I have frequently written and spoken about the many nuances of advancing a product liability claim, as well as a variety of strategic tactics to employ in order to advance a mature case theory. As a 15-year veteran product defect attorney, these are naturally the topics that appeal to me. However, as a young attorney, or an attorney generally unfamiliar with the intricacies of product liability, discussing these topics is akin to coaching someone to land a plane without ever discussing how to take off in the first place. And as the downtime of the pandemic has granted me the capacity to renew my love of learning about astrophysics, I have come to accept that somewhere in the dimensional multiverse is a version of me who is also new to the field of complex torts and product defects, and he or she needs to have resources containing the fundamentals as well. This article is written for him or her.
What Is Product Liability?
Product liability, in the context of this publication, is a claim rooted in the defectiveness surrounding the design, manufacture, and/or warning of a product that has caused a tortious harm to an individual.
A design defect means that the actual intended iteration of the product is such that its foreseeable use is dangerous to the user and/or public at large. Examples would include Takata airbags or asbestos-lined construction materials, which are (arguably) defective from inception. Florida continues to recognize the “consumer expectations” test as well as the risk/utility test in defining a design defect. Aubin v. Union Carbide Corp., 177 So. 3d 489 (Fla. 2015). “A product is unreasonably dangerous because of its design if [the product fails to perform as safely as an ordinary consumer would expect when used as intended or when used in a manner reasonably foreseeable by the manufacturer] [and] [or] [the risk of danger in the design outweighs the benefits].” Fla. Std. Jury Instr. (Civil) 403.7 b.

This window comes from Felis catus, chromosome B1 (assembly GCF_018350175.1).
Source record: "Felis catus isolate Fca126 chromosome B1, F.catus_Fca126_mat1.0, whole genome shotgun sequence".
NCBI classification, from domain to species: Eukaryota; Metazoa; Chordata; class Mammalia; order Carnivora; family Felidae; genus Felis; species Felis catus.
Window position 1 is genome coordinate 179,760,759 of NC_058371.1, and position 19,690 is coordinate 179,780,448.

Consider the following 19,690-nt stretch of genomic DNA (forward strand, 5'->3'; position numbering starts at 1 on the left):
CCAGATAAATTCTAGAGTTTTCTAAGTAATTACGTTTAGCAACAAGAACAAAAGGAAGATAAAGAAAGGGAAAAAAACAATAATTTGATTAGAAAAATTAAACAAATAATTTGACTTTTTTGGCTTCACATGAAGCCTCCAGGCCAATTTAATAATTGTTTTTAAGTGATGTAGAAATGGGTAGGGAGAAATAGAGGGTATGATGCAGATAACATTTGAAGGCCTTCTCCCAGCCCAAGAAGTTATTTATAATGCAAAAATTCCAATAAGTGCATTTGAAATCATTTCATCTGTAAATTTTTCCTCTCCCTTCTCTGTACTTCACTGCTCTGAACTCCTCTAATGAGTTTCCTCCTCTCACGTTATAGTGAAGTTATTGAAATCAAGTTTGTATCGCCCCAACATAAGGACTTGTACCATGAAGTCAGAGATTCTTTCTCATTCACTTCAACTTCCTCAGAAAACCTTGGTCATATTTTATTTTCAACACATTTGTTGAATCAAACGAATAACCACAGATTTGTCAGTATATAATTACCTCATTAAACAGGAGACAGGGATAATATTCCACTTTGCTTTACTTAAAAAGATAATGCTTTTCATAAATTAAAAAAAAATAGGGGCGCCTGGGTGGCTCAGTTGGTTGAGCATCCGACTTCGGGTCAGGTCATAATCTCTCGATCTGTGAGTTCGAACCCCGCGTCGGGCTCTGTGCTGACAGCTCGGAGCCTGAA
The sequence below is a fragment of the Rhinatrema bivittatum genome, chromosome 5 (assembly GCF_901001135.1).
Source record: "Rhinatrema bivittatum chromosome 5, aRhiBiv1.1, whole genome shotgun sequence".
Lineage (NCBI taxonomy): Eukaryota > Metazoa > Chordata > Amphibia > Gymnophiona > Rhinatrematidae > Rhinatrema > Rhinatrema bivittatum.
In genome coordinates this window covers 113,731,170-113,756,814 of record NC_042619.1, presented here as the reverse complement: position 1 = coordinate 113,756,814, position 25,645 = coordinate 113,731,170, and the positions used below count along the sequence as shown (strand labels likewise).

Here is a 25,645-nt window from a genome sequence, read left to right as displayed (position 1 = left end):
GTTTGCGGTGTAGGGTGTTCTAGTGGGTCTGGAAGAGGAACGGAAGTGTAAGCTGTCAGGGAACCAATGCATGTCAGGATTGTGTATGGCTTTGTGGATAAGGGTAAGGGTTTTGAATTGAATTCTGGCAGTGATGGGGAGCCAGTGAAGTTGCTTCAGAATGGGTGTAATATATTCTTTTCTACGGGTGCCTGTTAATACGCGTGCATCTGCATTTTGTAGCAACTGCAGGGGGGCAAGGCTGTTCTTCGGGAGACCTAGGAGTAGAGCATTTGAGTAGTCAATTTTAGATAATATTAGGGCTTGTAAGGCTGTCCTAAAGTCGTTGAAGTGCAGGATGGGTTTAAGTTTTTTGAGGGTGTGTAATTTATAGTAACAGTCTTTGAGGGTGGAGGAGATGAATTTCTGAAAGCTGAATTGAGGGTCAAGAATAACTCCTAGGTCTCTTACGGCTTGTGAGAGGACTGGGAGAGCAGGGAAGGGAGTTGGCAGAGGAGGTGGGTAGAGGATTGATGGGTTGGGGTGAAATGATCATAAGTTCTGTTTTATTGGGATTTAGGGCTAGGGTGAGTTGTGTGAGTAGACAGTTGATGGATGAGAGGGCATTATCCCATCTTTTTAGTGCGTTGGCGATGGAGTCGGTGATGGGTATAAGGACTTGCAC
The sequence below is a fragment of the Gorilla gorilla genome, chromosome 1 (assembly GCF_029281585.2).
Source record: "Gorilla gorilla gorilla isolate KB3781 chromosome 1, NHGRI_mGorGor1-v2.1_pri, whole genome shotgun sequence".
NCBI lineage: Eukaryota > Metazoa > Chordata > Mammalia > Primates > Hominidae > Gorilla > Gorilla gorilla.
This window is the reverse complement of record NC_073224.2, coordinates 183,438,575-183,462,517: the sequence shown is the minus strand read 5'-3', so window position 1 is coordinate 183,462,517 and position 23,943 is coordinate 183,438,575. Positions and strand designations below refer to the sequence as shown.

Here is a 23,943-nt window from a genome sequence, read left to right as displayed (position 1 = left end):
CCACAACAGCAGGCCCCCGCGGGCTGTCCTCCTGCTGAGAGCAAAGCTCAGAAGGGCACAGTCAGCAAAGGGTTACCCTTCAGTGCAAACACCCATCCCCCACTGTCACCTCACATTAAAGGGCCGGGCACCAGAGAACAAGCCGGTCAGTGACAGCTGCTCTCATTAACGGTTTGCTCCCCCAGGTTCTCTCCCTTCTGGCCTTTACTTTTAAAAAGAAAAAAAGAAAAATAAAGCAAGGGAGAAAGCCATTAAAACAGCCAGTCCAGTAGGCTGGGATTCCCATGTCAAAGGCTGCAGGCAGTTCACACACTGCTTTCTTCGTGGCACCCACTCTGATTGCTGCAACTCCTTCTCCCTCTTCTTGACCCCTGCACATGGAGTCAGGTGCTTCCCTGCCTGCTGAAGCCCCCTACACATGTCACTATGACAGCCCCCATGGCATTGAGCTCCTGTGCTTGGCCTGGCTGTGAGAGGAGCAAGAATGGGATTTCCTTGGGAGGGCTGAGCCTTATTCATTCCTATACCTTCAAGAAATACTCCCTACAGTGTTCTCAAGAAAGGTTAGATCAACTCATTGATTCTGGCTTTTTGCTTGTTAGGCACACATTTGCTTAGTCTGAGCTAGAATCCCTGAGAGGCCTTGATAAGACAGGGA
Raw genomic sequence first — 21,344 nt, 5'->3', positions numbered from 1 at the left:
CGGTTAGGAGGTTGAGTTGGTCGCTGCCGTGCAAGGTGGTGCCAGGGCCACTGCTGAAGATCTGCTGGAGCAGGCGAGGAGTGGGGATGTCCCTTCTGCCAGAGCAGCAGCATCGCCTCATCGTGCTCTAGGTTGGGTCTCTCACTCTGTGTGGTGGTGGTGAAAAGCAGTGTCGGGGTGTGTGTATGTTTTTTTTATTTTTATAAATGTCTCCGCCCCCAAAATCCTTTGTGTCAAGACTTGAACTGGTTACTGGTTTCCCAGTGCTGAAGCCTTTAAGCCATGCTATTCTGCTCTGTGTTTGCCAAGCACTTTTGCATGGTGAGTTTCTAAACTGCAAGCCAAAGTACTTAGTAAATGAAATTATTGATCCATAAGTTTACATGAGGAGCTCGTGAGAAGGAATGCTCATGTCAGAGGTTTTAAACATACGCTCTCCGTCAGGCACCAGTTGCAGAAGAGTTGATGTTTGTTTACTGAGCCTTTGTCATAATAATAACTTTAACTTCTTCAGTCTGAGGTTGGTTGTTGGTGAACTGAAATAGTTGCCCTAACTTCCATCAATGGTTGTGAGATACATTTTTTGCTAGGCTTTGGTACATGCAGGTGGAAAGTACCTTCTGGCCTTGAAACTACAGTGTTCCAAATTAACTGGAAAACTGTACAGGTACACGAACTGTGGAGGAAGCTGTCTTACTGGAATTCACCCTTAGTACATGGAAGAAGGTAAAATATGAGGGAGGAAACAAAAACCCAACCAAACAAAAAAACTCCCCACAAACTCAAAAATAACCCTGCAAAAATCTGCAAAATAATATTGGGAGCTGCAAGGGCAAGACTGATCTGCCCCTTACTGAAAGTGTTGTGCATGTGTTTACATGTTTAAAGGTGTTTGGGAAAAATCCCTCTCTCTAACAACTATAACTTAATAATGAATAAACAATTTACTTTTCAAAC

A manufacturing defect is where an otherwise (presumably) safe product is made unsafe due to errors during the actual manufacturing/construction of the product. An example of this would include the recent recall for specific batches of Similac baby formulas that were found to have harmful contaminants introduced during the manufacturing stage.
A warning defect is where the nonobvious dangers of a product are not adequately conveyed to the user and/or public at large. Examples of this include warnings about pharmaceutical drug contraindications or about the dangers of using an infant car seat as a sleeping device outside of a vehicle.
Read the complete “Back to Basics: A Product Liability Primer” article in the September/October 2022 issue of the Florida Justice Association’s Journal.